GUADALUPE, Calif. – Archaeologists working on sand dunes on California's central coast have unearthed an intact plaster sphinx that was part of an Egyptian setting built more than 90 years ago for the epic "The Ten Commandments" of Cecil B. DeMille. "
The 300-pound sphinx is the second to be recovered from the Guadalupe-Nipomo Dunes.
The Executive Director of the Dunes Center, Doug Jenzen, tells Santa Barbara's KEYT-TV news station that it is different from other items found in previous excavations because most of it is preserved intact.
DeMille entrusted Paul Iribe, often hailed as the father of the art deco, to create the splendid set for the 1923 film, which included more than 20 sphinxes.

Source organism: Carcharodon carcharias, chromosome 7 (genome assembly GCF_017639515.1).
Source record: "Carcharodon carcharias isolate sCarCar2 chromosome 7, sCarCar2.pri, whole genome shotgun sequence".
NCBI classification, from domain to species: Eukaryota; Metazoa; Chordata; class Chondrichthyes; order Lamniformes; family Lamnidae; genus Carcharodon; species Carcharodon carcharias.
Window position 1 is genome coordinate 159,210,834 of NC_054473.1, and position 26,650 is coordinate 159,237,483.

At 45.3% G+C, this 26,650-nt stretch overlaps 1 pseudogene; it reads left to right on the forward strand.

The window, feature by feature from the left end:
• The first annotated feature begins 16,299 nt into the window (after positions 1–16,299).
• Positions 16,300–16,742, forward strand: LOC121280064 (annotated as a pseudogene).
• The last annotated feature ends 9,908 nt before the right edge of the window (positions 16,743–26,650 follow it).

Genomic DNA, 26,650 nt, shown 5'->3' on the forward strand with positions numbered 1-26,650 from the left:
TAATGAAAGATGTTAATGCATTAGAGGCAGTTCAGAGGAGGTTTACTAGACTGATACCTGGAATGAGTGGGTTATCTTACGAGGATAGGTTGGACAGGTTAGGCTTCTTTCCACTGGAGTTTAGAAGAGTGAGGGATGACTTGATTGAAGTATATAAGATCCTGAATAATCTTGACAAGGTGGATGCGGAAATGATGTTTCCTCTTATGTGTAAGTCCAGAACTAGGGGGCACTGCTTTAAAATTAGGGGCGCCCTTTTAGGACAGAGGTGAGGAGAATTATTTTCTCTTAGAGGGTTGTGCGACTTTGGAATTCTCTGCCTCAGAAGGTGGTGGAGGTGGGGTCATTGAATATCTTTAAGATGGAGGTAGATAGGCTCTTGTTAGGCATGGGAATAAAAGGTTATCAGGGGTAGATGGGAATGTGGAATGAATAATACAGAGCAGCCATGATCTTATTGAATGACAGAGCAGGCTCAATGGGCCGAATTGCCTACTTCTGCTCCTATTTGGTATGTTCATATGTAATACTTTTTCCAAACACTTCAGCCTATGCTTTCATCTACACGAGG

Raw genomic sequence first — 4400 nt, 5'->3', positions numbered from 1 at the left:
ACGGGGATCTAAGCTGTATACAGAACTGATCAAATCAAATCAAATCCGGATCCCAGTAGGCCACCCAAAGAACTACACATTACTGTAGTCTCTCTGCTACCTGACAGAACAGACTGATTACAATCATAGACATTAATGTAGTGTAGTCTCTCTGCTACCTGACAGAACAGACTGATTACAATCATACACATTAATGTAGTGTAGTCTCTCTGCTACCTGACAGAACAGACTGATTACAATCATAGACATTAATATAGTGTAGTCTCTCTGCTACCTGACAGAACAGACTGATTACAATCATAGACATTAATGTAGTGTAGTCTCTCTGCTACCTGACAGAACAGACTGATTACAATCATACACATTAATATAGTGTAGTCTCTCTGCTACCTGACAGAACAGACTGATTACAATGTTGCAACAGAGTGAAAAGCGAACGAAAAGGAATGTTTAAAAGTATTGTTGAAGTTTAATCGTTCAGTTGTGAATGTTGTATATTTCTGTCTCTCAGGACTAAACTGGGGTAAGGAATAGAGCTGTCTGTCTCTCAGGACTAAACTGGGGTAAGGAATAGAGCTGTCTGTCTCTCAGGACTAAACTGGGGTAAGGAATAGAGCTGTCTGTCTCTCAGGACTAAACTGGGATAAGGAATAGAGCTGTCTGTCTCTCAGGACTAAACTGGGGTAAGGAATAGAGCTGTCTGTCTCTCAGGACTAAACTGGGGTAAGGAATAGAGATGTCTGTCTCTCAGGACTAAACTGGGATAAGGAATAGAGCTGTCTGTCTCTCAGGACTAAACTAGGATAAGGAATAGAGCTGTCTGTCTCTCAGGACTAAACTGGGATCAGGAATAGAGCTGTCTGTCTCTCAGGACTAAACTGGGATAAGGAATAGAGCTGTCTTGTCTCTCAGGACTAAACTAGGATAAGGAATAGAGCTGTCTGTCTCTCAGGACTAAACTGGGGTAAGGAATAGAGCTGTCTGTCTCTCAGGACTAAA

Because the mbadive backdrop was too expensive to destroy, DeMille ordered everything buried in the dunes 175 miles northwest of Los Angeles when the film was shot.
Director Peter Brosnan in the mid-80s began looking for the bones of the 12-story set and in 1990 he received a $ 10,000 archeological grant to fund his efforts. He discovered the first sphinx buried under the sand shortly after.
"The Ten Commandments" when adjusted for inflation is one of the highest grossing films of all time. The movie's budget also set records, with DeMille reportedly spending $ 13.2 million on the thousands of outstanding actors and actresses, as well as on the entire set.
They remained calm for decades before the recovery efforts began. The newly recovered sphinx is expected to show up at the dune museum next summer.